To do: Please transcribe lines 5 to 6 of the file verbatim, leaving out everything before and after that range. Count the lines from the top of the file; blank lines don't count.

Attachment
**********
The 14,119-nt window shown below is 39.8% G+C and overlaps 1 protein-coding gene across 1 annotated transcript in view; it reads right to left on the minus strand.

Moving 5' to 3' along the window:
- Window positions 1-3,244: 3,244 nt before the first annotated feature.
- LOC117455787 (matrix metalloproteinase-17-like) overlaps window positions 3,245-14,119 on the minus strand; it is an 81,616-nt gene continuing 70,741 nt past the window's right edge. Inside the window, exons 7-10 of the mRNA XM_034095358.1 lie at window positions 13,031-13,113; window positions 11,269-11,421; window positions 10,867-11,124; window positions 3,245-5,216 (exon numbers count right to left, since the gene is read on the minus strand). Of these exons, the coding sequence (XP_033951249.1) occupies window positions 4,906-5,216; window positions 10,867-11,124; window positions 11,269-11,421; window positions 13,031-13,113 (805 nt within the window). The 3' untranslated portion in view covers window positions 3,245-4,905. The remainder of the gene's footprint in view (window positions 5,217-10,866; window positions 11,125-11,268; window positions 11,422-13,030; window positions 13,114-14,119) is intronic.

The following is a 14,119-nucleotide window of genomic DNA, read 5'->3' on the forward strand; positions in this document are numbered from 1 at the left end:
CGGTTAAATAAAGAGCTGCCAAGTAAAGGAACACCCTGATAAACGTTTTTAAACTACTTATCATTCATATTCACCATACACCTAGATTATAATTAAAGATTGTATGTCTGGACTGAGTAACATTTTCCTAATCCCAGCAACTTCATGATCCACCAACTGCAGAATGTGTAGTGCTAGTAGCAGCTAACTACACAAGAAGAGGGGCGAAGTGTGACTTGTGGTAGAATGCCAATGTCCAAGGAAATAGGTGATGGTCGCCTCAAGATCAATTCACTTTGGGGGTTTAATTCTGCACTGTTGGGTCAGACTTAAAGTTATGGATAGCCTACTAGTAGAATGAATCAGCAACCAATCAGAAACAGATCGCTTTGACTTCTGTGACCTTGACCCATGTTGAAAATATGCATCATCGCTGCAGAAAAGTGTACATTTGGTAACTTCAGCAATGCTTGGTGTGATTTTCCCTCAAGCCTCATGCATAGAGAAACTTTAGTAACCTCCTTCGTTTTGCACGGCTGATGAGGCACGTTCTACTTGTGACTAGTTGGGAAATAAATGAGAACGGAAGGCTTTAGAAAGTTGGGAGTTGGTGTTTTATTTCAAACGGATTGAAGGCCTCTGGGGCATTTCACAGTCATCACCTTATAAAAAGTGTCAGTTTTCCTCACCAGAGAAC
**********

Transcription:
The following is a 14,119-nucleotide window of genomic DNA, read 5'->3' on the forward strand; positions in this document are numbered from 1 at the left end:
CGGTTAAATAAAGAGCTGCCAAGTAAAGGAACACCCTGATAAACGTTTTTAAACTACTTATCATTCATATTCACCATACACCTAGATTATAATTAAAGATTGTATGTCTGGACTGAGTAACATTTTCCTAATCCCAGCAACTTCATGATCCACCAACTGCAGAATGTGTAGTGCTAGTAGCAGCTAACTACACAAGAAGAGGGGCGAAGTGTGACTTGTGGTAGAATGCCAATGTCCAAGGAAATAGGTGATGGTCGCCTCAAGATCAATTCACTTTGGGGGTTTAATTCTGCACTGTTGGGTCAGACTTAAAGTTATGGATAGCCTACTAGTAGAATGAATCAGCAACCAATCAGAAACAGATCGCTTTGACTTCTGTGACCTTGACCCATGTTGAAAATATGCATCATCGCTGCAGAAAAGTGTACATTTGGTAACTTCAGCAATGCTTGGTGTGATTTTCCCTCAAGCCTCATGCATAGAGAAACTTTAGTAACCTCCTTCGTTTTGCACGGCTGATGAGGCACGTTCTACTTGTGACTAGTTGGGAAATAAATGAGAACGGAAGGCTTTAGAAAGTTGGGAGTTGGTGTTTTATTTCAAACGGATTGAAGGCCTCTGGGGCATTTCACAGTCATCACCTTATAAAAAGTGTCAGTTTTCCTCACCAGAGAAC